The infantryman that fought for the Tsar during the Napoleonic Wars was a remarkable creature. Some bigoted contemporary commentators saw him as little more than an animal, but he was incredibly resilient in the face of oppression as well as enemy action, stubborn, brave and fiercely loyal to his faith and the Tsar. While he may have been unsophisticated, his qualities made him an excellent soldier, and neither Napoleon nor anyone else could afford to underestimate what he could achieve on the battlefield. For years the role of the Russian Empire in the wars with Napoleon was largely ignored in this hobby, but happily all that has changed, and this set from Strelets is just one of three on the subject to be released at the same time.
Strelets have always been quite variable in the quality of their figures. This is in part thanks to the large range they have created, and the long time that they have been in production. At worst the standard could be very poor, but at best it could be excellent, and this set firmly belongs in the latter category. Everywhere here the proportions are excellent and the sculpting nice and detailed. Heads are the right size, smaller badges are beautifully picked out, and thin items such as weapons are as thin as could possibly be expected. While the pose is simple and relatively easy to reproduce, it has been done with consummate skill and the result is great. If others can produce a slightly sharper result then at any distance the difference is impossible to see, and irrelevant if they are painted, so these are great figures by the standard of any manufacturer. Both the drum and the flag, which can cause problems for sculptors, have been extremely well done here, and look very natural. A visible seam where the moulds meet is to be seen in some places, but in others there is none at all, so good marks for the production quality of these figures too.
The Russian infantryman went through several changes during those tumultuous years in terms of kit and clothing, so there are many ways to date these men. However all you really need to know is many of the shakos most here are wearing are of a shape introduced from the early part of 1812, and the forage cap worn by the rest dates from a year earlier, so these men are for the last few years of the Wars, including, of course, the famous French invasion of Russia. All the other aspects of the figures’ clothing and kit are correctly done for the 1812 to 1814 period, so we see tall thin plumes on the shako, a rectangular knapsack and the triple-flame grenade badge. This tells us that all the men here are grenadiers – a good proportion of the total infantry - but with some careful trimming they could be converted into musketeers if desired. The drummer has the usual distinctions of chevrons on the sleeves, wings on the shoulder and his sticks stowed on his cross-belt. The flag-bearer is dressed like most of the other officers, in a coat with long tails and a sash tied at the left. While by this time officers were issued shakos, many still chose to wear the old bicorn, as two here are doing. The other officer has chosen the more comfortable and informal frock coat and forage cap, which in his case also has a peak. Both forms of dress were common, so this variety is good to see. Strangely, the more informal officer wears his gorget whereas the others do not (perhaps to help underline his rank, though gorgets were not always worn by this period).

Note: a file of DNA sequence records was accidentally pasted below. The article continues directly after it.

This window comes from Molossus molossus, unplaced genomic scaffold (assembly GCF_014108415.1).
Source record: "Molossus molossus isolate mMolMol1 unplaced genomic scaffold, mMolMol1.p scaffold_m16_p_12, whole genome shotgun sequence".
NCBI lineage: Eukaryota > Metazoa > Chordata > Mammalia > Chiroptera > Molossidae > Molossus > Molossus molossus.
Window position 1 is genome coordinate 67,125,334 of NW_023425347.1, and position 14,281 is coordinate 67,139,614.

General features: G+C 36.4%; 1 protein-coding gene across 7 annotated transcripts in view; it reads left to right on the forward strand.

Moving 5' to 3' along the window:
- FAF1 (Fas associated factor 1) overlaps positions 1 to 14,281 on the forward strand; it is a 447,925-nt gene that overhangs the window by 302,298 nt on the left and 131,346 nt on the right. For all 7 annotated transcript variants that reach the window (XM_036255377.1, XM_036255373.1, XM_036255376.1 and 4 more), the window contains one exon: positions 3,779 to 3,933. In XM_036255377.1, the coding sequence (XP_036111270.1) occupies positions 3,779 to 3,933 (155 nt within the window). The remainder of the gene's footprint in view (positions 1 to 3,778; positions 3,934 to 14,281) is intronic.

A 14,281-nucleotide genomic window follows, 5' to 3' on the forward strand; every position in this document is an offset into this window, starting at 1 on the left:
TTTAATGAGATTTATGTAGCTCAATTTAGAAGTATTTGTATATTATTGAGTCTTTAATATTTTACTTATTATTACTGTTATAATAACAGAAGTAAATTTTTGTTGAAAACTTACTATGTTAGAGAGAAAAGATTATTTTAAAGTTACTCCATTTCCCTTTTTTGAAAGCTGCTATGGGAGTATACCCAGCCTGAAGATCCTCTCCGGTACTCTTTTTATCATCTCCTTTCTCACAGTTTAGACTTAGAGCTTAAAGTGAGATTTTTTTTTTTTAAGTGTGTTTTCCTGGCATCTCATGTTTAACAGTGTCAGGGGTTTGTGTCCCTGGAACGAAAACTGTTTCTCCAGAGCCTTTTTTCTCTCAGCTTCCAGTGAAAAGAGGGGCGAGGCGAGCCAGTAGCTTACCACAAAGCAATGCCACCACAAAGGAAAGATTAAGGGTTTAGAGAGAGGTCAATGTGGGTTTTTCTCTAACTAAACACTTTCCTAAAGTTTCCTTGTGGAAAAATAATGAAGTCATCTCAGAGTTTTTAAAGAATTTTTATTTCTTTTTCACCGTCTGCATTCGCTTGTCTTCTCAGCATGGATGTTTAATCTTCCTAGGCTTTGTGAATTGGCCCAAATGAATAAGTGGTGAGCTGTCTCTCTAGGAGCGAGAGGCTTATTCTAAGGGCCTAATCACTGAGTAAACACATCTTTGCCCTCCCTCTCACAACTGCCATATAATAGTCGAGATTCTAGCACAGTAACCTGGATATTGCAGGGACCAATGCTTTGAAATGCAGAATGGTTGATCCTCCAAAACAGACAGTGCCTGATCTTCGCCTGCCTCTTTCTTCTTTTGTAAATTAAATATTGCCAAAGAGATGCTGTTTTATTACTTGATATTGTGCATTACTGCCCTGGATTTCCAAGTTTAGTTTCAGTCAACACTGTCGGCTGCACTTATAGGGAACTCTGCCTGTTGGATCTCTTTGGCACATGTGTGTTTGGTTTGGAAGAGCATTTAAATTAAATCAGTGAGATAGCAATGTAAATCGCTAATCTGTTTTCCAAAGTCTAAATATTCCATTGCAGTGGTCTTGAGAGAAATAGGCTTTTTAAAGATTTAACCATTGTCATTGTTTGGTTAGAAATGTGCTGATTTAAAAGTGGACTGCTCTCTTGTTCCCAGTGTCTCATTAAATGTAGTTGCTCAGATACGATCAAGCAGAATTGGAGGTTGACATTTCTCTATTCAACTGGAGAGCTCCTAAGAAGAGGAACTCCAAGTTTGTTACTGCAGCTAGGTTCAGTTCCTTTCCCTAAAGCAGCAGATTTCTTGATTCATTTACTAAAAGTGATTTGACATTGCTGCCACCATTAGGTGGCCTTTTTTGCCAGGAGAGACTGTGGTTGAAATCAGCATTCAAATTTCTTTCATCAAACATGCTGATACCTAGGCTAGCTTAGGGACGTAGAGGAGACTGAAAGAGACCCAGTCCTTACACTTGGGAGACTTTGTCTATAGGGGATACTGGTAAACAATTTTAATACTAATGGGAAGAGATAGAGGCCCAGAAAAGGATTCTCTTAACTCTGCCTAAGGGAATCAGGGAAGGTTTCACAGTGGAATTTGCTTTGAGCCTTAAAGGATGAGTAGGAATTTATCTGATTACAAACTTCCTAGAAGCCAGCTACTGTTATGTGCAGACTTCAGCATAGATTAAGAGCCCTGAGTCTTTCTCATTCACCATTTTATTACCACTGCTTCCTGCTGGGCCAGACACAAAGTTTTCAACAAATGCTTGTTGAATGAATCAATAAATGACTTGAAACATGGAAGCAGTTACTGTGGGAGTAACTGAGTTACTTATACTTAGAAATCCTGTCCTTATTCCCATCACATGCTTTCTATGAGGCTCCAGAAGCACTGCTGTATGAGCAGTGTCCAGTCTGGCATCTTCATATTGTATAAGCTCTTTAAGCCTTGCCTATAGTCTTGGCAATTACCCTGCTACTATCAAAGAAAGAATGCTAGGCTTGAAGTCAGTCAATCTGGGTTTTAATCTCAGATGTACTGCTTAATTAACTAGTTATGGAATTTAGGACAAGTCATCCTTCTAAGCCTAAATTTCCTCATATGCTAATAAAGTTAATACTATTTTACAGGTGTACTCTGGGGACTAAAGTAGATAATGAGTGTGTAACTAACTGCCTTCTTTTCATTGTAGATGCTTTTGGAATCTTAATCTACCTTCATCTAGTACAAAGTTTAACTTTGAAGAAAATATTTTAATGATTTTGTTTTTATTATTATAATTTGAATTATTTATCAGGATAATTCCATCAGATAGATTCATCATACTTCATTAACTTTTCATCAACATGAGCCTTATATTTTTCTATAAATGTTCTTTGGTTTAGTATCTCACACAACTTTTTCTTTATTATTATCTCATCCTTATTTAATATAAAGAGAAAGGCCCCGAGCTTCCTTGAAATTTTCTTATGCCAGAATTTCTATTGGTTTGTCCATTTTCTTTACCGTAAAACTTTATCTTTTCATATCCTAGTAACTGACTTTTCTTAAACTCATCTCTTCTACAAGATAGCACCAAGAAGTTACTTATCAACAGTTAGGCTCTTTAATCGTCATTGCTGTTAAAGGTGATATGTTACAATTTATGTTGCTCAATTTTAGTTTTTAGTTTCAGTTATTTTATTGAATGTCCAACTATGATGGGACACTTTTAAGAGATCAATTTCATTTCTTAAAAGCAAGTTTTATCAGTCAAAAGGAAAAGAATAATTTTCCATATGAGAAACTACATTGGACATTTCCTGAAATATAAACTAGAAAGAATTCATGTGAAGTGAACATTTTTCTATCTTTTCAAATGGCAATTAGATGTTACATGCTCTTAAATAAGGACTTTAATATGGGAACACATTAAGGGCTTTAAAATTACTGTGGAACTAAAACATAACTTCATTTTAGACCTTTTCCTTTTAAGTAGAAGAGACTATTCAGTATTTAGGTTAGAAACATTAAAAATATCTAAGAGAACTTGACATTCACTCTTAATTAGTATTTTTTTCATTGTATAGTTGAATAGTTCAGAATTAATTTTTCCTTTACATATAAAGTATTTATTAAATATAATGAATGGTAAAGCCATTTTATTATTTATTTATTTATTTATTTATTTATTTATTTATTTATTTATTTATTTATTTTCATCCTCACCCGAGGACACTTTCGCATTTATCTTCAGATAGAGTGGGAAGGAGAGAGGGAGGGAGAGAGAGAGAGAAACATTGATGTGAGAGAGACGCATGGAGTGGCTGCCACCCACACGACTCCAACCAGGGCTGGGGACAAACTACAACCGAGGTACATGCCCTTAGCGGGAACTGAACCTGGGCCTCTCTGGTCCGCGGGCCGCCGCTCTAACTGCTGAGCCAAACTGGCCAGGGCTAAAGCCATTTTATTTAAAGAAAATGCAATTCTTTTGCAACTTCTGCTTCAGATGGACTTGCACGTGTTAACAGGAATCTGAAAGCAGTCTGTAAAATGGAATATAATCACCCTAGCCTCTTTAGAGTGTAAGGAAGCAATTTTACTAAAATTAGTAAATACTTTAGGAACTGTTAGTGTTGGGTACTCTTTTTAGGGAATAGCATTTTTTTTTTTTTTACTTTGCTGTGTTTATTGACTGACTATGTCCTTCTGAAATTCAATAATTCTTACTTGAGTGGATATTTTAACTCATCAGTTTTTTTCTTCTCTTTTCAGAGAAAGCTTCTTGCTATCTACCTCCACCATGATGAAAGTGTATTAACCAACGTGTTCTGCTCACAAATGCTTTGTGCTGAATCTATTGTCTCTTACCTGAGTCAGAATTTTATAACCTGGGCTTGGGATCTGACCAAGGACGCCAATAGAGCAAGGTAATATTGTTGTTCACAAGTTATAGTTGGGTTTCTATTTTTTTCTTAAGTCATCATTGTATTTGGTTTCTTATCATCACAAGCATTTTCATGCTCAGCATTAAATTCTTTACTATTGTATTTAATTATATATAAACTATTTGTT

This is essentially a one-pose set, but the pose is good and very useful. By having the same pose with varieties of clothing and kit, you achieve a more natural overall appearance, which these do very well. The command figures in the bottom row are also standing still, matching their men. The drummer has his drum by his side, but is making no attempt to beat it, and the flag-bearer stands at attention while his flag hangs limply from its staff, an undramatic but very common occurrence of course. Since the flag is limp it is impossible to measure precisely, but looks to be about the right size, and is correctly completed with the spear-head finial.
Strelets said from their early days that they intended to improve until they could be compared with the best, and this is the sort of set that shows they have achieved that aim, at least sometimes. Basically these figures are beautiful examples of the breed and are unblemished by any problems with accuracy, or difficulties with excessive unwanted plastic. Any manufacturer should be proud to match the quality of this set, and we can only hope for very many more of a similar standard in the future.